07/08/2014 09:13 BST | Updated 07/10/2014 06:59 BST

America and the Kurds: A Case for Fresh and Urgent Rethinking

Fresh thinking is required. The KRG is operating a twin track policy of seeking to defend itself against Sunni extremists and helping build the democratic capacity of Baghdad while also pursuing the course of independence. The two go together.

A secret CIA dossier entitled "The Kurdish Minority Problem" has come my way. It says that "the mountain tribes known as the Kurds are now and will continue to be a factor of some importance in any strategic assessment" of the Middle East. It concludes that the Kurds are "belligerently independent, distrust the governments over them, and have stubbornly resisted efforts to disarm them or restrict in any way their relative freedom."

The document's assertion that the Kurds "....give an initial impression of being stolid, taciturn and even stupid: the men usually appear politically naive," and frequent references to Soviet subversive activities give the game away. The document dates from December 1948 and was declassified thirty years later.

The language of the report is archaic but is a very useful contrast with the far better situation of the Kurds today, certainly in Iraq. They have massively expanded their relative freedom: they endured and survived genocide, formed their own autonomous region, developed a vibrant economy and society, got the oil out of the ground - with gas and minerals to follow - and are the best hope for what is left of Iraq.

But the State Department doggedly follows the old script that one Iraq is the best policy. That train left the station in June.

Fresh thinking is required. The KRG is operating a twin track policy of seeking to defend itself against Sunni extremists and helping build the democratic capacity of Baghdad while also pursuing the course of independence. The two go together. Even if a Kurdish Republic emerges, it will remain neighbours with Baghdad and needs it to be as stable and functional as possible. After all, the watchword of its international diplomacy is of Kurdistan as a stable gateway to a bigger market.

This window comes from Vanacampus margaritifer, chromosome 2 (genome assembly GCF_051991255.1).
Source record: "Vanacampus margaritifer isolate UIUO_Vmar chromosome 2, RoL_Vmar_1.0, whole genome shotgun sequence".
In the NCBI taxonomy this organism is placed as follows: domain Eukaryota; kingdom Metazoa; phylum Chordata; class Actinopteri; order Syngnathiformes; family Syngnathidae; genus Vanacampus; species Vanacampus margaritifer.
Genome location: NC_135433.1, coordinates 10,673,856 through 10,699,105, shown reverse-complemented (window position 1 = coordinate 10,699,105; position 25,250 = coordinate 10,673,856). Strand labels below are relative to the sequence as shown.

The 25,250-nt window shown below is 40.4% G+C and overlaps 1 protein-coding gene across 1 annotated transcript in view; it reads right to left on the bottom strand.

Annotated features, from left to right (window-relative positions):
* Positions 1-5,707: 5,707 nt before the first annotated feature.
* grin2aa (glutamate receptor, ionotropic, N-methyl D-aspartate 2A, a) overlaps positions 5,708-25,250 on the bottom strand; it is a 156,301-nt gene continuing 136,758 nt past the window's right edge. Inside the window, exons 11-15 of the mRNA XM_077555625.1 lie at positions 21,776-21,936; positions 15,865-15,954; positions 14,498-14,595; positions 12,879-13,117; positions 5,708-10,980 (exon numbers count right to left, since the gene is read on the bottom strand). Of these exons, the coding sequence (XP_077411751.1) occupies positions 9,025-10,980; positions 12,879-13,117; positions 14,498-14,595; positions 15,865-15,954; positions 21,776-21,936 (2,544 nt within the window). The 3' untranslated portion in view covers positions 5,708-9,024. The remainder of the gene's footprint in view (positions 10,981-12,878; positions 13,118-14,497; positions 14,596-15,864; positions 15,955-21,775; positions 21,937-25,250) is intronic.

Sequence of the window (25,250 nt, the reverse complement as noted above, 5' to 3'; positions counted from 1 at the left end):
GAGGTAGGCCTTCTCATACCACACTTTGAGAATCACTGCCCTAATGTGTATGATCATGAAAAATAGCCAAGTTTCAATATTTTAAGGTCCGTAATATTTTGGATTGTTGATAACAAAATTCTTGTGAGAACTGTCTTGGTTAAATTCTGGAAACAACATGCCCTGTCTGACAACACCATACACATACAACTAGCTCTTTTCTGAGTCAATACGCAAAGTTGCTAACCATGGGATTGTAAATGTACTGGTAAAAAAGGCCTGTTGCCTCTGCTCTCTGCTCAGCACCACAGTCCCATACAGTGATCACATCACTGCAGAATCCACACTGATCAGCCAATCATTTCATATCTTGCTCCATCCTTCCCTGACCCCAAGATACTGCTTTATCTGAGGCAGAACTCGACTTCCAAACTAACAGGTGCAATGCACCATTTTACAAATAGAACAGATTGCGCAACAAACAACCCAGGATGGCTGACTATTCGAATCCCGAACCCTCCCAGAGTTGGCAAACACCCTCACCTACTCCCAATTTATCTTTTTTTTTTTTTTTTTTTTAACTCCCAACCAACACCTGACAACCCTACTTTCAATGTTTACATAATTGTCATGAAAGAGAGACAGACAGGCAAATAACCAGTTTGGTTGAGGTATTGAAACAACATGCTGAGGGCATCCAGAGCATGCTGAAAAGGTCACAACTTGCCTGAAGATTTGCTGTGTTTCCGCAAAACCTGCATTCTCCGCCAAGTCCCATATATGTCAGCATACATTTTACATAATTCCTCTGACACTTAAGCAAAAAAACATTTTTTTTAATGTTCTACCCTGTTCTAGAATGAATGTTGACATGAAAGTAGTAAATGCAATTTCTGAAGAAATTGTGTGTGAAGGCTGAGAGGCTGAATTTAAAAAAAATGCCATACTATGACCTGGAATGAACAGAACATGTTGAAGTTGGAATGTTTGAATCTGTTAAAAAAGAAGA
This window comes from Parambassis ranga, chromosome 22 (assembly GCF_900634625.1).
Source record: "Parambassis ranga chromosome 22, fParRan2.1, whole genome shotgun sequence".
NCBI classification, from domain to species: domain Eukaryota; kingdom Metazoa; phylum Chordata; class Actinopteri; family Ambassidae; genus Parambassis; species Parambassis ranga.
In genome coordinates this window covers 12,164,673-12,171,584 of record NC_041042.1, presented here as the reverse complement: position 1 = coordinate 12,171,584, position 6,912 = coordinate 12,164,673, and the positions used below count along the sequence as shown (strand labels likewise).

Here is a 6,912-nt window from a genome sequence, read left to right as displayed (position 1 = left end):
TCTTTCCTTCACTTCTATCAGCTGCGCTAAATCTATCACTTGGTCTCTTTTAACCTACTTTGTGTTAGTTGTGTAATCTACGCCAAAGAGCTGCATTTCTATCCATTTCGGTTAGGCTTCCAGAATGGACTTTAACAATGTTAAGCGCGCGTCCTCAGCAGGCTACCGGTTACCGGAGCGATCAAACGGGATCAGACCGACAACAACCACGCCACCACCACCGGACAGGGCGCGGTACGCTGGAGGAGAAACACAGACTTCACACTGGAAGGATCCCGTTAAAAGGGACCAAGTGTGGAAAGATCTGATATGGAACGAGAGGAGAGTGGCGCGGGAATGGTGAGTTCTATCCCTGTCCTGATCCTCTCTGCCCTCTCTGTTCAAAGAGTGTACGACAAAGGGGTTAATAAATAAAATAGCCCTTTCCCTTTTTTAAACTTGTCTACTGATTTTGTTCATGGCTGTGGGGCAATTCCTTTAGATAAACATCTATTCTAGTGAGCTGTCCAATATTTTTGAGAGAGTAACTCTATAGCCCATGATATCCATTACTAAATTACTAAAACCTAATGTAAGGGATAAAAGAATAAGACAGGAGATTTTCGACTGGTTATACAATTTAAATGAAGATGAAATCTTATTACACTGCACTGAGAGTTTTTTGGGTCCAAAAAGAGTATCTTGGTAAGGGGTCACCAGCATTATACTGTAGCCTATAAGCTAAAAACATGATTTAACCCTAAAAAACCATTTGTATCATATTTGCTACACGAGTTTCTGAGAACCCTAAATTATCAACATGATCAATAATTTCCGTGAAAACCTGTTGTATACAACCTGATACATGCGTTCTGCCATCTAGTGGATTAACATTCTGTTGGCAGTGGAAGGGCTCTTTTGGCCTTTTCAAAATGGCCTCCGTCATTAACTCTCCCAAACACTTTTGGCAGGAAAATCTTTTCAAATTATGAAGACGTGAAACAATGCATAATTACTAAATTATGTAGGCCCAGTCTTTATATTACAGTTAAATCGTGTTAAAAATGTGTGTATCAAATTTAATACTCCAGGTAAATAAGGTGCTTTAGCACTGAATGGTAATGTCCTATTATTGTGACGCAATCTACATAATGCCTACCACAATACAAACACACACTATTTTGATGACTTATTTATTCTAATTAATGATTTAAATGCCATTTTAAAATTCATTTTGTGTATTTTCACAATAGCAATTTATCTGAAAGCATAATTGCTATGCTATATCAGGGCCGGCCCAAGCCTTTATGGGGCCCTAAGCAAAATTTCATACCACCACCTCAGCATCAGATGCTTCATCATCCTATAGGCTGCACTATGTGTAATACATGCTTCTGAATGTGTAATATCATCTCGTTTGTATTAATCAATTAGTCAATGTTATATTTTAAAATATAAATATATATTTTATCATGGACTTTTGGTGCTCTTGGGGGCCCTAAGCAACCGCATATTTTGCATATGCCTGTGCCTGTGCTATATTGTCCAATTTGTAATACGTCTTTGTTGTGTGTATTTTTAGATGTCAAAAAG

Yet America is reluctant to move. Professor Gareth Stansfield, a veteran observer of all things Kurdish, rightly argues that America's "...ignoring Kurdish realities at this moment may prove to be not only a strategic risk but a missed opportunity at a time when there are few others on the table."

As for British policy, an old hand tells me that they will stick to the one Iraq script in public but may be privately preparing for the outcome of independence. Widespread pro-British attitudes in Kurdistan and its energy sector's contribution to diverse and secure energy supplies to Europe could count for much.

The wider world, and especially America, should also recognise the KRG's strong defence of Christians and the Yezedis, and providing sanctuary to up to a million fleeing from violence in Syria and Iraq. The Kurds are our frontline in the struggle against extremism and yet seem to be left in the lurch.

What worries me is the lack of support for arming the Kurds. It is part of a pattern. It is nearly a year since the Commons shocked itself and appalled many in the Middle East by failing to endorse punitive strikes against Assad's using chemical weapons, 25 years after Halabja. It was a missed opportunity that set the scene for later disasters.

The focus of many recent demonstrations has been the terrible conflict between Hamas and Israel in which 1900 people died but there has been no focus on the bloody advances of the Daash which has caused 1500 deaths a day, including mass beheadings and executions.

America's clinging on to an expired policy looks less and less credible. Yes, it's understandable that they fear that Iraqi fragmentation would mock the loss of American blood and treasure, now including the loss to jihadists of many billions of dollars worth of American equipment, including 1500 armoured Humvees.

Yes, it is understandable that they wish to uphold the 2005 constitution they helped broker and which stipulates that the oil wealth belongs to Iraqis. The KRG argues that independent exports and the equitable sharing of the revenues conforms with this.

American foreign policy is often slow to move as its formation is based on many checks and balances between competing institutions and interests. The KRG voice in Washington needs to be louder. The voices of academics and columnists calling time on the Obama Administration's policy will help. For instance, William A Galston writes in the Wall Street Journal that "there is nothing sacred about the post-Ottoman state system in the Middle East--and no good reason why the U.S. should continue worshipping at its altar."

There must be urgency about this. Kurdistan is in clear and imminent danger. We surely don't want to wait thirty years for a declassified CIA document that concedes that backing Kurdistan could have boosted stability but was flunked at great cost.